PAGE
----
The Frank H. Watase Media Arts Center has created a new DVD, Beyond the Japanese Garden: Short Films & Documentaries—Stories of Japanese Gardeners & Their Gardens. The DVD will feature highlights from the exhibition, mini-docs featuring Japanese American gardeners and their work and the short video Mamo's Weeds. Bonus features include two additional documentaries: Sam (director Margaret Bach, 1971) and I Don’t Think I Said Much (director Jeff Furumura, 1973). Both provide rare glimpses into the lives of local Japanese American gardeners. The DVDs are available for purchase at the National Museum Store or can be ordered by going to www.janmstore.com.
See the accompanying document for a list of exhibition-related public programs.
Occidental College Professor Morgan Pitelka organized a class project for his students to locate and document Japanese-style gardens in Southern California. Through the National Museum's Web site, DiscoverNikkei.org, the students were able to upload their photographs of these gardens to Nikkei Album, which can be seen at http://www.discovernikkei.org/nikkeialbum/node/2479.
JAPANESE AMERICAN NATIONAL MUSEUM
The Japanese American National Museum is dedicated to fostering greater understanding and appreciation for America's ethnic and cultural diversity by preserving and telling the stories of Americans of Japanese ancestry. Since its incorporation in 1985, the National Museum has grown into an internationally recognized institution, presenting award-winning exhibitions, groundbreaking traveling exhibits, educational public programs, innovative video documentaries and cutting-edge curriculum guides. The National Museum raised close to $60 million to renovate an historic building in 1992 and open a state-of-the-art Pavilion in Los Angeles’ Little Tokyo Historic District in 1999. There are now members and donors representing all 50 states and 16 countries.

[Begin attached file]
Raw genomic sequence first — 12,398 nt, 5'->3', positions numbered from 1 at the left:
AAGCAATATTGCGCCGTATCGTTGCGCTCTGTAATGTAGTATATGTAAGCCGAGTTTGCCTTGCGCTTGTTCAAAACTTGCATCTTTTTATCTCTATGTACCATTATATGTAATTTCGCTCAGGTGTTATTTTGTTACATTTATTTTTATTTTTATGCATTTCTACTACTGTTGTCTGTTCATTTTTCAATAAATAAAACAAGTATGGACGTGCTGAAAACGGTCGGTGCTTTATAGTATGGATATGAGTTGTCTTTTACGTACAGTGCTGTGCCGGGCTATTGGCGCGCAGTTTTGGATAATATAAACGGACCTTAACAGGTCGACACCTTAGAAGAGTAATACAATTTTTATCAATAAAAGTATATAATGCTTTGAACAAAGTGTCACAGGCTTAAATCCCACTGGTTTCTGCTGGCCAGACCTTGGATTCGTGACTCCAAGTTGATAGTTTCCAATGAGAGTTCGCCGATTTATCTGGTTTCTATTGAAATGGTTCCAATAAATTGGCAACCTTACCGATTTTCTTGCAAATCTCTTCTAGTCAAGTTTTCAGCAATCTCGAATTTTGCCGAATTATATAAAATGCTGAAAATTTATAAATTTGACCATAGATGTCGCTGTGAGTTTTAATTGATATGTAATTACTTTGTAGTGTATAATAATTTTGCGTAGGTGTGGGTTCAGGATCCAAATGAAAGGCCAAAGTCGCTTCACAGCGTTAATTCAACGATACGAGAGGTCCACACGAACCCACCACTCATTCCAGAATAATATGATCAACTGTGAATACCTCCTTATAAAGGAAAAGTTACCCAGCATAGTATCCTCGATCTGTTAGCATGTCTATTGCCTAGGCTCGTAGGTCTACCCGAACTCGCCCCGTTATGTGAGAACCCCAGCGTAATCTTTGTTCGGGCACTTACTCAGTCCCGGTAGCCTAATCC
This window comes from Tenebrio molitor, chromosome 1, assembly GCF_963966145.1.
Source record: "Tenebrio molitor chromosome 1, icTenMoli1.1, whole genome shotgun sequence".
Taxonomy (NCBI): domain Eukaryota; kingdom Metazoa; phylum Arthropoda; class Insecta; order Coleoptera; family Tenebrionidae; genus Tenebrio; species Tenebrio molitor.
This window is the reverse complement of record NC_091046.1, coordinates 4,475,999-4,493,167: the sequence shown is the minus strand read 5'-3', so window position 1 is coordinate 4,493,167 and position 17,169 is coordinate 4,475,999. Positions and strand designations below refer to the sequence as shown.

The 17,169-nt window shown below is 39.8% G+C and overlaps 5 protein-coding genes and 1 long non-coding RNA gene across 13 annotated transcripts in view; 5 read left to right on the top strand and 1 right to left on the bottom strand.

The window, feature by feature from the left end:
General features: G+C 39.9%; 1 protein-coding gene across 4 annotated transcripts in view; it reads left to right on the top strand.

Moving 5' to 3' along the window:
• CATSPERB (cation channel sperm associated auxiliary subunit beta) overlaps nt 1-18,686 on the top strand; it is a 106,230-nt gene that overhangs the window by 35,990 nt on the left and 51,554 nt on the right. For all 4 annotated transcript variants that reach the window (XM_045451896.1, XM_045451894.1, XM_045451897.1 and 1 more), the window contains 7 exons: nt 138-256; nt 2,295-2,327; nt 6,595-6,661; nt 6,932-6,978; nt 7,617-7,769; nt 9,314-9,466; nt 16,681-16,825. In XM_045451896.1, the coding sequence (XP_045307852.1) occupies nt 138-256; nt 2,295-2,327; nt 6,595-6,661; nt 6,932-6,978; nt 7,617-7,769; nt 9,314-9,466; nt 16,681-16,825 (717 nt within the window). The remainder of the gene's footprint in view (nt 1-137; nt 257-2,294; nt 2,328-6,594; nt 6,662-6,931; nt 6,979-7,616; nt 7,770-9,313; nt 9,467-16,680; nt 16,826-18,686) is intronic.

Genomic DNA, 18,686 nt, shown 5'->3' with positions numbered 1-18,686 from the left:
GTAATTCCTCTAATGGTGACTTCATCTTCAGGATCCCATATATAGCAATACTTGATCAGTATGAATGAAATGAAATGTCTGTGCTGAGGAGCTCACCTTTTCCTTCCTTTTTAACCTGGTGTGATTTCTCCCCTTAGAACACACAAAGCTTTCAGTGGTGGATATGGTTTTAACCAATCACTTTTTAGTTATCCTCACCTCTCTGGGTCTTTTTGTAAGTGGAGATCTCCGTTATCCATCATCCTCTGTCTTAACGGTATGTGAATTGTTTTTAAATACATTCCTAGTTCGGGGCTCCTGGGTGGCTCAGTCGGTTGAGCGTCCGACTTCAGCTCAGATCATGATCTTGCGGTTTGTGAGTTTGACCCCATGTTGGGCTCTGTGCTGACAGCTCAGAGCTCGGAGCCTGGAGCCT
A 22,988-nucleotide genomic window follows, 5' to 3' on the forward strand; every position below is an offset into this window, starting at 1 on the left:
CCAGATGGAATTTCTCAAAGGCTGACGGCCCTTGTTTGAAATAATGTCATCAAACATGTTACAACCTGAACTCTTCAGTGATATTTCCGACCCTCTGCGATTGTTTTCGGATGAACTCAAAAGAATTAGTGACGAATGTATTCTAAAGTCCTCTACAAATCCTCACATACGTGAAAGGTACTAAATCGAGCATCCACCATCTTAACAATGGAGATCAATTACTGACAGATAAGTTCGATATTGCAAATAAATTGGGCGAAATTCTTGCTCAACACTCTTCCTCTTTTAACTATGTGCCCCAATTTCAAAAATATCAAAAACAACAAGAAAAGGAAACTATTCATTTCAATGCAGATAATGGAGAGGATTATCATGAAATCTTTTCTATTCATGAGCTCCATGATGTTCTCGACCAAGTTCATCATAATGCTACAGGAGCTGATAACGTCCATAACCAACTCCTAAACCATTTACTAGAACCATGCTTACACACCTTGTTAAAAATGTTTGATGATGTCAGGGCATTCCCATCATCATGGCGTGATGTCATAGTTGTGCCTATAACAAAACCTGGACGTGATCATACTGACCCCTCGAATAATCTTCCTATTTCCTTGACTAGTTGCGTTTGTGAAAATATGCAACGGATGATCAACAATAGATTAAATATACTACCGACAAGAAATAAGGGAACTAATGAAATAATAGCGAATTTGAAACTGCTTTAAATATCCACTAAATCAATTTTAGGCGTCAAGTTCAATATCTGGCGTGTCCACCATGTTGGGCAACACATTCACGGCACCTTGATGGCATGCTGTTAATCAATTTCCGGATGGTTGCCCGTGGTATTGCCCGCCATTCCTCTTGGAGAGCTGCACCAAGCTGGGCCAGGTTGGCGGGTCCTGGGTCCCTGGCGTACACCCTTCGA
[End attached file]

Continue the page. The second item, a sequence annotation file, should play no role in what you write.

The Japanese American National Museum is located at 369 East First Street in the historic Little Tokyo section of Los Angeles. For more information, call (213) 625-0414 or visit www.janm.org. National Museum hours are Sunday, Tuesday, Wednesday, Friday and Saturday: 11:00 a.m. to 5:00 p.m. and Thursday 11:00 a.m. to 8:00 p.m. Admission is $8.00 for adults, $5.00 for seniors; $4.00 for students and children; free for Museum members and children under age six. Admission is free to everyone on Thursdays from 5:00 to 8:00 p.m. and every third Thursday of the month from 11:00 a.m. to 8:00 p.m.